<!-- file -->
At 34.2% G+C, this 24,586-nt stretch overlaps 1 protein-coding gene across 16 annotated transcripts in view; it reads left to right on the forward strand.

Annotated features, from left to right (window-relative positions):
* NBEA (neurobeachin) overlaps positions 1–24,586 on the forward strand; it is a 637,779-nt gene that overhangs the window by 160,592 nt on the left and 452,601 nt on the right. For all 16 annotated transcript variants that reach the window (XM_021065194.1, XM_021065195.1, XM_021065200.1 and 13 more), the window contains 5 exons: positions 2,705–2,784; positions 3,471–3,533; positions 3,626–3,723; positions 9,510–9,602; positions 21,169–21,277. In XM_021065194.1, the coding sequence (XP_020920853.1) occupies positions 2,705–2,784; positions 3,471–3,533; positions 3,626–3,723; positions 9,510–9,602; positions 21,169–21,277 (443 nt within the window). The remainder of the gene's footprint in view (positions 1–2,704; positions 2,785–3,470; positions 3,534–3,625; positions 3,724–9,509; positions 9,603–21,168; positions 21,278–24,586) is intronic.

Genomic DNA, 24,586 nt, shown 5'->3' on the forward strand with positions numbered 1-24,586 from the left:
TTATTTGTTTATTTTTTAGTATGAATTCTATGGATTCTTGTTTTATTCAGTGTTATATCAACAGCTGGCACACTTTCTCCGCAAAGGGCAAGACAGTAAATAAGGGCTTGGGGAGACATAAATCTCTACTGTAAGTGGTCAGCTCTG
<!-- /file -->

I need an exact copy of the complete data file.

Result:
At 34.2% G+C, this 24,586-nt stretch overlaps 1 protein-coding gene across 16 annotated transcripts in view; it reads left to right on the forward strand.

Annotated features, from left to right (window-relative positions):
* NBEA (neurobeachin) overlaps positions 1–24,586 on the forward strand; it is a 637,779-nt gene that overhangs the window by 160,592 nt on the left and 452,601 nt on the right. For all 16 annotated transcript variants that reach the window (XM_021065194.1, XM_021065195.1, XM_021065200.1 and 13 more), the window contains 5 exons: positions 2,705–2,784; positions 3,471–3,533; positions 3,626–3,723; positions 9,510–9,602; positions 21,169–21,277. In XM_021065194.1, the coding sequence (XP_020920853.1) occupies positions 2,705–2,784; positions 3,471–3,533; positions 3,626–3,723; positions 9,510–9,602; positions 21,169–21,277 (443 nt within the window). The remainder of the gene's footprint in view (positions 1–2,704; positions 2,785–3,470; positions 3,534–3,625; positions 3,724–9,509; positions 9,603–21,168; positions 21,278–24,586) is intronic.

Genomic DNA, 24,586 nt, shown 5'->3' on the forward strand with positions numbered 1-24,586 from the left:
TTATTTGTTTATTTTTTAGTATGAATTCTATGGATTCTTGTTTTATTCAGTGTTATATCAACAGCTGGCACACTTTCTCCGCAAAGGGCAAGACAGTAAATAAGGGCTTGGGGAGACATAAATCTCTACTGTAAGTGGTCAGCTCTG